The world was amazed in April of 1965 when the world’s first multi-purpose domed stadium, the Astrodome, made its debut in Houston.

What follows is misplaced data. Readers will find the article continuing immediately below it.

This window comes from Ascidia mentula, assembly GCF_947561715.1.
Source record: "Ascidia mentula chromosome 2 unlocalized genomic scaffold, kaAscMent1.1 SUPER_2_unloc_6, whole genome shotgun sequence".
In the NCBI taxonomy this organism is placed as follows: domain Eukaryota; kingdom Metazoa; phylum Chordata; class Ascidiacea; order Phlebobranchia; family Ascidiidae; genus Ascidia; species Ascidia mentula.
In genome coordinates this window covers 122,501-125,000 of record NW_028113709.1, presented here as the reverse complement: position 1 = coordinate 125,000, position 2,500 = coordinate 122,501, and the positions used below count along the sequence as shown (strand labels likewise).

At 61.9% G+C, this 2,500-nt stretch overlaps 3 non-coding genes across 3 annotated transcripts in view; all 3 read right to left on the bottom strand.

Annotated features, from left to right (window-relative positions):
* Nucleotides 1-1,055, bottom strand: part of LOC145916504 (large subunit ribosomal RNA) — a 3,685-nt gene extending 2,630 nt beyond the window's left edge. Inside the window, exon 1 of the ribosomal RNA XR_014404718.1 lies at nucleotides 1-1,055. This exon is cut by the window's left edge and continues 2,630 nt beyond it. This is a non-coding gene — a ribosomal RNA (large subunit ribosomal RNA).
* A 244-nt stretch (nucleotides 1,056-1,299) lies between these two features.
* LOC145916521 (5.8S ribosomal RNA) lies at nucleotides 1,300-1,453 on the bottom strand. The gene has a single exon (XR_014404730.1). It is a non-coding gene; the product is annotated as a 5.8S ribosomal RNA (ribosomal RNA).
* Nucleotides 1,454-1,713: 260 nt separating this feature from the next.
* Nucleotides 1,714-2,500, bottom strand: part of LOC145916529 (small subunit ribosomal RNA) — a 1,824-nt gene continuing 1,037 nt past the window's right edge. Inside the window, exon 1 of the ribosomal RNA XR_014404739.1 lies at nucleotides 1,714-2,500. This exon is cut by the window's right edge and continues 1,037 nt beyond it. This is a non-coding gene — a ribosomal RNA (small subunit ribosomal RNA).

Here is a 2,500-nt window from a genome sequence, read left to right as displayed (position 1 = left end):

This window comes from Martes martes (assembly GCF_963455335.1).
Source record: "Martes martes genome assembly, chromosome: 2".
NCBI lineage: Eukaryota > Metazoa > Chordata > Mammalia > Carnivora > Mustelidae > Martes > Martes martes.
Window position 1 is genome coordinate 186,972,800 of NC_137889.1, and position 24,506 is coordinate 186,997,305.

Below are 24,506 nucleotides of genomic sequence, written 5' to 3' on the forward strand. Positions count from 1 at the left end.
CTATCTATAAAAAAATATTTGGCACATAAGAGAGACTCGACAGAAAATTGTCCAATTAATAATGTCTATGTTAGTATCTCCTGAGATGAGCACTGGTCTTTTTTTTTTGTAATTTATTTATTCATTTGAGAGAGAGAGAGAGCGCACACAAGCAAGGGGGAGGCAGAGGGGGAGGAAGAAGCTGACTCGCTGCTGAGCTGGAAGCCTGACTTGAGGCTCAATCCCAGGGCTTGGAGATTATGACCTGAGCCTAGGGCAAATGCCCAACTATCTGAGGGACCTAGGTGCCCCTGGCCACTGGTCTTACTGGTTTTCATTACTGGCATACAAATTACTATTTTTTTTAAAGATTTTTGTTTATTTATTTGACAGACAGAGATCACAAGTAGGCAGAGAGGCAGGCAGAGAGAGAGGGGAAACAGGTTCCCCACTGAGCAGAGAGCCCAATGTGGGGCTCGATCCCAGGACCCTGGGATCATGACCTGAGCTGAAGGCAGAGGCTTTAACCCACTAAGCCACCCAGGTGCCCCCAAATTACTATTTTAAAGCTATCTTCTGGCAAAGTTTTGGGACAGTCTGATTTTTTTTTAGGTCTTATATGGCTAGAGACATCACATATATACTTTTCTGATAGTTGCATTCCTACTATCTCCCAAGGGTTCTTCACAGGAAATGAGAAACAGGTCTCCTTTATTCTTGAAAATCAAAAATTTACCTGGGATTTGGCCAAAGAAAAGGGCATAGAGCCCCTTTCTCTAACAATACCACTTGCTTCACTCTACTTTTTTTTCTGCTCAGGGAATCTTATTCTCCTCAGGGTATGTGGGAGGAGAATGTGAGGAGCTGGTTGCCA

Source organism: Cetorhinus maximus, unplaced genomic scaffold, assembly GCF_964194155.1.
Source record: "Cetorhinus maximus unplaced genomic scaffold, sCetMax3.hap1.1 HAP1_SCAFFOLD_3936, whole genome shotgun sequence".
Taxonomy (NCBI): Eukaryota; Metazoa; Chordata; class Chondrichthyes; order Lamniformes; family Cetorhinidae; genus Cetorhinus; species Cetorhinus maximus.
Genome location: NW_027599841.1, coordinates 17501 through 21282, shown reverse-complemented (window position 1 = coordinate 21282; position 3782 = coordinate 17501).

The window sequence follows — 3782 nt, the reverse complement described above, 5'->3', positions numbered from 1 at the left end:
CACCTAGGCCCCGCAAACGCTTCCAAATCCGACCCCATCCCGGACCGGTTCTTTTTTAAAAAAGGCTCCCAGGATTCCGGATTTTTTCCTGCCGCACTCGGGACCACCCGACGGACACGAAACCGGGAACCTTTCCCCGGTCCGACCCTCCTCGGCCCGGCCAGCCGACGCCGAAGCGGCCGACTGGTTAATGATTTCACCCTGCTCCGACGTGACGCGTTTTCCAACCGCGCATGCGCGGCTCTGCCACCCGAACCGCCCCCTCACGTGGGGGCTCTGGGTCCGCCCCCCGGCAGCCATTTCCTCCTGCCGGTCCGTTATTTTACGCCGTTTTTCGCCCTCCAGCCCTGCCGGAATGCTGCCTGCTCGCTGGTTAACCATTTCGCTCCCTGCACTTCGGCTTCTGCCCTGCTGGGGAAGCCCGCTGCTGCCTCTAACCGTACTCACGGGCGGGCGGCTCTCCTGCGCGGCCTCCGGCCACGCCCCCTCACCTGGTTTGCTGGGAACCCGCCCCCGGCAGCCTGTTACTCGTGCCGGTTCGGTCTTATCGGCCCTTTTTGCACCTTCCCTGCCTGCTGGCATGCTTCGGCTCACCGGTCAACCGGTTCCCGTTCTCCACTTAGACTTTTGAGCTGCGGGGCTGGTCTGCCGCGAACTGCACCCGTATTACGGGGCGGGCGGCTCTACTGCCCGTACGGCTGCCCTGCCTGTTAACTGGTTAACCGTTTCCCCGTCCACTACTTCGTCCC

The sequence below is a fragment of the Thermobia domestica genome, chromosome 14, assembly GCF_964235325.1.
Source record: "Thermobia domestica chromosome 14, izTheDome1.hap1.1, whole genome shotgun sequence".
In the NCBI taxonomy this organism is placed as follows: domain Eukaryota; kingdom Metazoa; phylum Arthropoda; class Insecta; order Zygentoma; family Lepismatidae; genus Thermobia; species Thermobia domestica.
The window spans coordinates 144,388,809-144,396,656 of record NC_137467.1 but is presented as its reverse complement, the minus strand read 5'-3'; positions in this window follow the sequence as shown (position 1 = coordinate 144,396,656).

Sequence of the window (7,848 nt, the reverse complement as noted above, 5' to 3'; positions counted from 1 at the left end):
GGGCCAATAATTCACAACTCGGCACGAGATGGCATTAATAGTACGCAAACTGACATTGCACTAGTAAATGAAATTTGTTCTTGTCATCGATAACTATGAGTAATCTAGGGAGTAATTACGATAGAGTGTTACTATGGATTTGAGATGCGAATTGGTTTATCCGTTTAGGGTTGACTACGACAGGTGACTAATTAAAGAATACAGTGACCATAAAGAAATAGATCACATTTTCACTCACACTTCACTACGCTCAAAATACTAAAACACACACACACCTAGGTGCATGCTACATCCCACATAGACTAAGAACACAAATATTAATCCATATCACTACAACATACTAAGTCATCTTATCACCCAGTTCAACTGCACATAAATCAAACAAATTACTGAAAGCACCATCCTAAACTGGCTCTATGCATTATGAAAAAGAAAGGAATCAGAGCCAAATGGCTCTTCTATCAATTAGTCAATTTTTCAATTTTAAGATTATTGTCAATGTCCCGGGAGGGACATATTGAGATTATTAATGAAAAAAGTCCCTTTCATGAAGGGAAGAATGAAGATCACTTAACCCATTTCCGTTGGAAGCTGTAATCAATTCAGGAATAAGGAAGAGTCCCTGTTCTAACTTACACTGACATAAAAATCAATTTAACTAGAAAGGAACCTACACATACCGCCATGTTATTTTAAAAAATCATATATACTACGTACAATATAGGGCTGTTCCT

Like any prototype, the “bugs” had to be worked out. The roof blocked sunlight that prevented any natural grass turf from growing. The solution was Astroturf. It was functional but nowhere near like natural grass which was upsetting to some. Since then, many domed stadiums are in use and they all face a more perplexing problem: How to control the indoor environment in a huge space under varying conditions. We have all heard of central HVAC systems for homes but for a huge domed stadium, it is best to look at each letter in the acronym separately. High-efficiency gas heaters or infrared heaters are common for large stadiums. If the arena is used for Ice Hockey, the thermal energy drawn from water to form the ice surface can be stored in insulated underground water tanks and used later, even months, to heat the stadium. For AC a large centralized system is used but there are usually several air handling stations to move the cooled as needed instead of cooling the whole area to one temperature. Ventilation is a problem with domed stadiums because of the variety of uses and the number of people attending an event. Many stadiums use a dedicated outdoor-air system or DOAS that is independent of the heating and AC systems. It controls the amount of fresh air let into the building. Ice Hockey facilities will need to add an “R” for the refrigeration system. Leave the HVAC/R to the stadium. The only R you will need in your house is the refrigerator to keep your beer cold as you watch the game on your HDTV.